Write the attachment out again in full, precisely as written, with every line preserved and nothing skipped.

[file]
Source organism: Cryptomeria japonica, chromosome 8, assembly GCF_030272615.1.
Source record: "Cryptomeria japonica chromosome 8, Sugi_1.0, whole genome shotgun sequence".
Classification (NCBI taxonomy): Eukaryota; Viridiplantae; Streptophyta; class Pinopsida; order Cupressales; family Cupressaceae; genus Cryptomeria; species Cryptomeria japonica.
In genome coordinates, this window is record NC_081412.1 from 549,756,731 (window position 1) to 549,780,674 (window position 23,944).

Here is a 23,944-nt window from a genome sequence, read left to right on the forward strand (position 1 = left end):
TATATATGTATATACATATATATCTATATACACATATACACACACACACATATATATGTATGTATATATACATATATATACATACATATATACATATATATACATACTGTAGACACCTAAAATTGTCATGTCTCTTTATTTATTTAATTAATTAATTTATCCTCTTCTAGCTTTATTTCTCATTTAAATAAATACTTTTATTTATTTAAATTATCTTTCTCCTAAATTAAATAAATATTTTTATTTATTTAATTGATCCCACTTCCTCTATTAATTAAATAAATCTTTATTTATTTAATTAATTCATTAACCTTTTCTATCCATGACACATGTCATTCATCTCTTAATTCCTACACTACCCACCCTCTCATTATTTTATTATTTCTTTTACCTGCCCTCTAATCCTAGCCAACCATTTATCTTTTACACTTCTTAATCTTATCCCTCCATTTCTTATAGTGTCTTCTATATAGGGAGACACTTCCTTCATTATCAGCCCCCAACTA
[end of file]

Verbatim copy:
Source organism: Cryptomeria japonica, chromosome 8, assembly GCF_030272615.1.
Source record: "Cryptomeria japonica chromosome 8, Sugi_1.0, whole genome shotgun sequence".
Classification (NCBI taxonomy): Eukaryota; Viridiplantae; Streptophyta; class Pinopsida; order Cupressales; family Cupressaceae; genus Cryptomeria; species Cryptomeria japonica.
In genome coordinates, this window is record NC_081412.1 from 549,756,731 (window position 1) to 549,780,674 (window position 23,944).

Here is a 23,944-nt window from a genome sequence, read left to right on the forward strand (position 1 = left end):
TATATATGTATATACATATATATCTATATACACATATACACACACACACATATATATGTATGTATATATACATATATATACATACATATATACATATATATACATACTGTAGACACCTAAAATTGTCATGTCTCTTTATTTATTTAATTAATTAATTTATCCTCTTCTAGCTTTATTTCTCATTTAAATAAATACTTTTATTTATTTAAATTATCTTTCTCCTAAATTAAATAAATATTTTTATTTATTTAATTGATCCCACTTCCTCTATTAATTAAATAAATCTTTATTTATTTAATTAATTCATTAACCTTTTCTATCCATGACACATGTCATTCATCTCTTAATTCCTACACTACCCACCCTCTCATTATTTTATTATTTCTTTTACCTGCCCTCTAATCCTAGCCAACCATTTATCTTTTACACTTCTTAATCTTATCCCTCCATTTCTTATAGTGTCTTCTATATAGGGAGACACTTCCTTCATTATCAGCCCCCAACTA